University of Sussex students have declared victory in a protest over ‘high rents for dilapidated and unsanitary conditions in university accommodation’.
Supported by the Brighton ACORN renters’ union, more than a third of the 110 residents of Kings Road Hall had threatened to withhold their rent until full repairs were carried out and tenants were adequately compensated for disruption caused by building work.
Students had also alleged the block suffers ‘rodent infestations’, broken appliances, and that some flats are without hot water.
The university said it was addressing ‘temporary issues’ but it did not recognise all of the claims.
Four days after the rent strike was called, the union said all its demands were met in negotiations with the university on Thursday.
The deal includes £515 of compensation per student, a guarantee that all necessary repairs will be carried out before the spring term and that the process for reporting problems with accommodation will be redesigned.
Akane Hirabayashi, a first year student and Kings Road resident, said: “It’s a huge victory. I can’t believe we’ve won so fast! The residents of Kings Road are thrilled that our demands have been met in full. We are very happy that the university has proven so willing to listen to the concerns of students.”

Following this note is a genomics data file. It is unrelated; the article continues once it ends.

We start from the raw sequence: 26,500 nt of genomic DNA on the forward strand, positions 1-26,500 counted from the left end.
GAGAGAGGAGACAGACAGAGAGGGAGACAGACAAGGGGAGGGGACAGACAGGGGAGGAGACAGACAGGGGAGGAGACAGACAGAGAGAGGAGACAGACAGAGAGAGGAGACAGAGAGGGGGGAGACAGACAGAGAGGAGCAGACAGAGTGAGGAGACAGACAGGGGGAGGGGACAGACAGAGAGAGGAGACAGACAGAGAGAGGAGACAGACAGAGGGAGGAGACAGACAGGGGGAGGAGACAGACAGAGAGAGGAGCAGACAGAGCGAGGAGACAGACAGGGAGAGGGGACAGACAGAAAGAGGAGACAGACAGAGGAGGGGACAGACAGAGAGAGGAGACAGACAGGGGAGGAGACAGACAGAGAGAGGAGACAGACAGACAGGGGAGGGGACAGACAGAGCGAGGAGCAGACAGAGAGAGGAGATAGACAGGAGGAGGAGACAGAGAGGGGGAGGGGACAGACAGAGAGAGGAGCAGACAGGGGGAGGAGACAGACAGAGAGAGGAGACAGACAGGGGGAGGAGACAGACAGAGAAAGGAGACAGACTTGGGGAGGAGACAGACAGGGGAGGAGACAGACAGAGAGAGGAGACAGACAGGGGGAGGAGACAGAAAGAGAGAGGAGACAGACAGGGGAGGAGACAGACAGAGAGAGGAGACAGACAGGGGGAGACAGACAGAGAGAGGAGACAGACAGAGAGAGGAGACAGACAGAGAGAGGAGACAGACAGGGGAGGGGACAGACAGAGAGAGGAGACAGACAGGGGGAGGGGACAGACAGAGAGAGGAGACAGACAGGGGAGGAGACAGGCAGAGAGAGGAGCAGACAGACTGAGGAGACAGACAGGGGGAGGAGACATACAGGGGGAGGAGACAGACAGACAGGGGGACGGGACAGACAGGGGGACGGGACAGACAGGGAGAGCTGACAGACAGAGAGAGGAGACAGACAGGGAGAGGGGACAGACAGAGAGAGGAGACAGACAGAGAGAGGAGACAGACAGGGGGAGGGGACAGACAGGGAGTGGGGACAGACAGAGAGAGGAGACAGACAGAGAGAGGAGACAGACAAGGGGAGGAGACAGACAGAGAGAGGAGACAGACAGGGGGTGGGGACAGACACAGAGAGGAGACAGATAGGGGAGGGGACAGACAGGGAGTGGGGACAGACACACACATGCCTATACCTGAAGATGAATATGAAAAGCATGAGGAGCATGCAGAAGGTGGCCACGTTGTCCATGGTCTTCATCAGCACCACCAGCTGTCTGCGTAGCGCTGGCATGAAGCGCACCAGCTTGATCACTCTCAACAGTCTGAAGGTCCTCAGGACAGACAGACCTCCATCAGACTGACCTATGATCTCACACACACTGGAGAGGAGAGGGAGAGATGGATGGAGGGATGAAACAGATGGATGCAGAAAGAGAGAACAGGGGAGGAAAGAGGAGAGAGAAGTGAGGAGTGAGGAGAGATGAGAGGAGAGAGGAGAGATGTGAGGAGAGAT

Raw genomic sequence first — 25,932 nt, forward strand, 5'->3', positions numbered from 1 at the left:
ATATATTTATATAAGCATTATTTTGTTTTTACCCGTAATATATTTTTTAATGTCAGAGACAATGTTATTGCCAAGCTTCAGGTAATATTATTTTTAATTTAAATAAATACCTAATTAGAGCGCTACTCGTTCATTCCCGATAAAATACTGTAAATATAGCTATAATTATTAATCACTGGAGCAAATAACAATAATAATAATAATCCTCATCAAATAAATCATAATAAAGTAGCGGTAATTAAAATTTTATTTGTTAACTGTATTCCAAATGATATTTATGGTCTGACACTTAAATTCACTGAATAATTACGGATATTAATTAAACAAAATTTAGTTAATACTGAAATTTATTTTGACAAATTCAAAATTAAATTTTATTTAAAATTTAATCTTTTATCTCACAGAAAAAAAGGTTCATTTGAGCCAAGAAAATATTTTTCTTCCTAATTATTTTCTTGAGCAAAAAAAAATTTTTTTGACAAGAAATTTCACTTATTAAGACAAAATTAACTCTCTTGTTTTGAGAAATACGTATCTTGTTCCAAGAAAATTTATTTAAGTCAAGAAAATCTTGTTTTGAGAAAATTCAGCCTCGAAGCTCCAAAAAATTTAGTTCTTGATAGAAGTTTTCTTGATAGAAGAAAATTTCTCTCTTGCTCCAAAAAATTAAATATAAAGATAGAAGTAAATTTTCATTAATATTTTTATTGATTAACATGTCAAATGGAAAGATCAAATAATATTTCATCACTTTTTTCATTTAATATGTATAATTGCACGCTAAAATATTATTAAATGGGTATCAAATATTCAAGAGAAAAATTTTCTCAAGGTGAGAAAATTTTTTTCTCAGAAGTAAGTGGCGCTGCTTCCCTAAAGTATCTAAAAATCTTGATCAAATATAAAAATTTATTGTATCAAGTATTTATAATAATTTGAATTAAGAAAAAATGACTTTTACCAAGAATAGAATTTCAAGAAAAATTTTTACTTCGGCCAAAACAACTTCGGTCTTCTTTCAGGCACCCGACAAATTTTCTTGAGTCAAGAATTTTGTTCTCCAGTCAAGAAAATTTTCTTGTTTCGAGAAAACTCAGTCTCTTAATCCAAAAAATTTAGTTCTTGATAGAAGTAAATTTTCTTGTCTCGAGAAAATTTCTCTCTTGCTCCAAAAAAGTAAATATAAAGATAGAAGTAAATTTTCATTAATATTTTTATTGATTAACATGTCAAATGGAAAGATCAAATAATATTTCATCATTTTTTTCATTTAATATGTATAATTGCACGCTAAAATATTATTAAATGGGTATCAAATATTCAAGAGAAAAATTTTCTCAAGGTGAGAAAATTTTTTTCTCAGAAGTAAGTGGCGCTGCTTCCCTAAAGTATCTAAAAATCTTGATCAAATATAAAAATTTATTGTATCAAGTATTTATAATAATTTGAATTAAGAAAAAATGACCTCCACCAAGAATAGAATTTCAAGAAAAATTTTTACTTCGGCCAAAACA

Duncan Michie, ACORN organiser and third year Sussex student, said: “This deal is an impressive victory for the union. We’re proud to have been able to protect our members’ interests and prove that real power comes from organising and taking action.”
A University of Sussex spokesperson said: “Through constructive discussions with our students and the Students’ Union we have been able to reach an agreement today. The University takes great care to ensure that its students experience a high quality of accommodation – if this is not being met, then we will take swift action to rectify matters.
"We have now put in place additional measures to ensure there is enhanced communication with students regarding housing so that situations do not get to this stage in the future. Listening to our students on the issues they care about will always be our top priority.”